When you find yourself with a rodent infestation, the best remedy is to physically remove them. Traditional snap traps can be very effective for both mice and rats; however, you will want to keep them out of reach of your chickens and even children. Most hardware stores sell trap/poison containment boxes. These boxes typically hold a couple traps, protecting them from anything that can’t enter the small entrance hole.
Rodents naturally concentrate their travels against walls, so these boxes or stations should be placed in their natural line of travel. The entrance hole should be parallel and closest to the wall. Bait can be used, but isn’t absolutely necessary in this situation. Traditional baits, such as bread roasted yam or cooked rice, will work fine.
Larger boxes and traps can be placed around the perimeter of the coop to catch rats looking for a meal. Rats are extremely wary of anything new in their territory and might avoid the boxes until they get used to them. In this case, the boxes should be installed a couple weeks before putting the traps in them to help overcome their natural wariness.
5. NOTIFY A PROFESSIONAL
A professional who has been in the field for years cannot be left out of the box in the area of helping out in your rodent management, as such you must consult with such for a proper advise.
Poisons are often a last resort for the chicken keeper and should be used with caution around your livestock or poultry. Always place poisons in containment boxes; in most areas, this is the only legal way to use them. Make sure the boxes are locked in some manner. Many of them snap shut and require a tool to open, while others need to be locked with a screw or similar fastener. This will keep them from opening and exposing the contents to non-target animals.
I prefer poison blocks over pellets, as the blocks can be fastened to the inside of the box and are more difficult for rodents to remove. Pellets can easily be removed from the boxes, which is hazardous to your flock.
When using any rodenticide, it’s important not to continually use the same one over and over, as rodents will eventually build up immunity to the chemicals. If a rodent snacks on a poison block and gets a bellyache and then recovers, it is now immune to that particular cocktail, so it’s important to change it up frequently. It is also important to keep the boxes maintained—don’t run out of poison—and keep them well fed.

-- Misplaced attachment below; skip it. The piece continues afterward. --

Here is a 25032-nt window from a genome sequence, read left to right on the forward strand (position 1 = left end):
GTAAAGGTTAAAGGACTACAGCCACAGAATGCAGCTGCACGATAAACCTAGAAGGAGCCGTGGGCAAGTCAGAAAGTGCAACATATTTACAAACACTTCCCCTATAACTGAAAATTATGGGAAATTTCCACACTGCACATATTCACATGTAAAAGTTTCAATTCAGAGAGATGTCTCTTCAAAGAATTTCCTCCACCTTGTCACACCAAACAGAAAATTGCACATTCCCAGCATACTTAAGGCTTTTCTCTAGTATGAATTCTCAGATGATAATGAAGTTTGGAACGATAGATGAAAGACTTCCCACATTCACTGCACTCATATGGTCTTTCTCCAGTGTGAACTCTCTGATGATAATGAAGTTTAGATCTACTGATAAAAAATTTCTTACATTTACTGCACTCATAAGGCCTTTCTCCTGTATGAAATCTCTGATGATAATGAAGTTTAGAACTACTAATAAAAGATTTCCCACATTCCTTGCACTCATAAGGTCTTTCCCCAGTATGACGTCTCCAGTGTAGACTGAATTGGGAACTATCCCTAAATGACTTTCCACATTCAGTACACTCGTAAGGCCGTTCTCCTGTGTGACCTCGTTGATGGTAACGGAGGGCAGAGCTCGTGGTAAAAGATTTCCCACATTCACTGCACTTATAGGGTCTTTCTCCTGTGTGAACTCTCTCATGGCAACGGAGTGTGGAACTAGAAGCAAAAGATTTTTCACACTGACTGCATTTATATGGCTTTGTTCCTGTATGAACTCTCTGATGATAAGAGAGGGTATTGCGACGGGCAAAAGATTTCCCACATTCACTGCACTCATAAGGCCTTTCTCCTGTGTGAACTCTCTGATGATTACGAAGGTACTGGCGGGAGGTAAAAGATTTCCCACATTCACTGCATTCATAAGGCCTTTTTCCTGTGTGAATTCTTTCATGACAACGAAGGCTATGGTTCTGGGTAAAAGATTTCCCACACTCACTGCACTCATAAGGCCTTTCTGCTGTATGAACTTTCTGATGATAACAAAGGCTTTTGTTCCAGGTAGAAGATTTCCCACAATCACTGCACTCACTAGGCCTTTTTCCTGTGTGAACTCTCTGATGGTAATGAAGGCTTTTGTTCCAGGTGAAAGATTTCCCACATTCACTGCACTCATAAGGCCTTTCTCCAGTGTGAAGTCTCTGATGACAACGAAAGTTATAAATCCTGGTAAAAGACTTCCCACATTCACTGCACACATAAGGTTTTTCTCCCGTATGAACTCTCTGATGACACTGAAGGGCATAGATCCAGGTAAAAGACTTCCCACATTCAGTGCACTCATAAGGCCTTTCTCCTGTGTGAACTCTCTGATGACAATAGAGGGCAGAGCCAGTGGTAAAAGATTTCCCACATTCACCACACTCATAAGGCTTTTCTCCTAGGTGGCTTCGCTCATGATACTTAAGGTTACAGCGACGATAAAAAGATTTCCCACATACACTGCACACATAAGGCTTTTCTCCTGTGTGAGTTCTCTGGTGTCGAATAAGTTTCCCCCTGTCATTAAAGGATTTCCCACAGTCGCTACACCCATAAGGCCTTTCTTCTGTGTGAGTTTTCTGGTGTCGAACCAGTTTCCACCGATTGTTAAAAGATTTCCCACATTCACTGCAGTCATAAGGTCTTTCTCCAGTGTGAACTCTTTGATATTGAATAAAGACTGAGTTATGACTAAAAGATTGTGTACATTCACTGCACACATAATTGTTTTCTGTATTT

Be aware of secondary poisoning to domestic animals, such as cats, dogs, and humans, and in wildlife that might consume poisoned rodents. Secondary poisoning is rare, but it can happen.
7. SET COLONY TRAPS
Colony traps are multi-catch traps, meaning they can hold more than one mouse at a time. The small metal boxes have an entrance hole on either end that contains a one-way door, meaning mice enter and can’t get out. The nice part about them is they’re on duty 24/7 without maintenance, except removing trapped mice. Again, no bait is needed if placed against the wall in the normal travel route. All mice caught in a colony trap will be alive if you check them frequently, so you will need a plan for dealing with them. Mice are not at all wary of these devices and will enter them readily.
Colony traps for rats are like small cages. Again, the rats will hesitate entering them at first. My experience is once one finally goes in, they all go, but it might take days or even weeks.
Do all you can to keep rodents at bay from your coop. Meet you at the top giant farmer.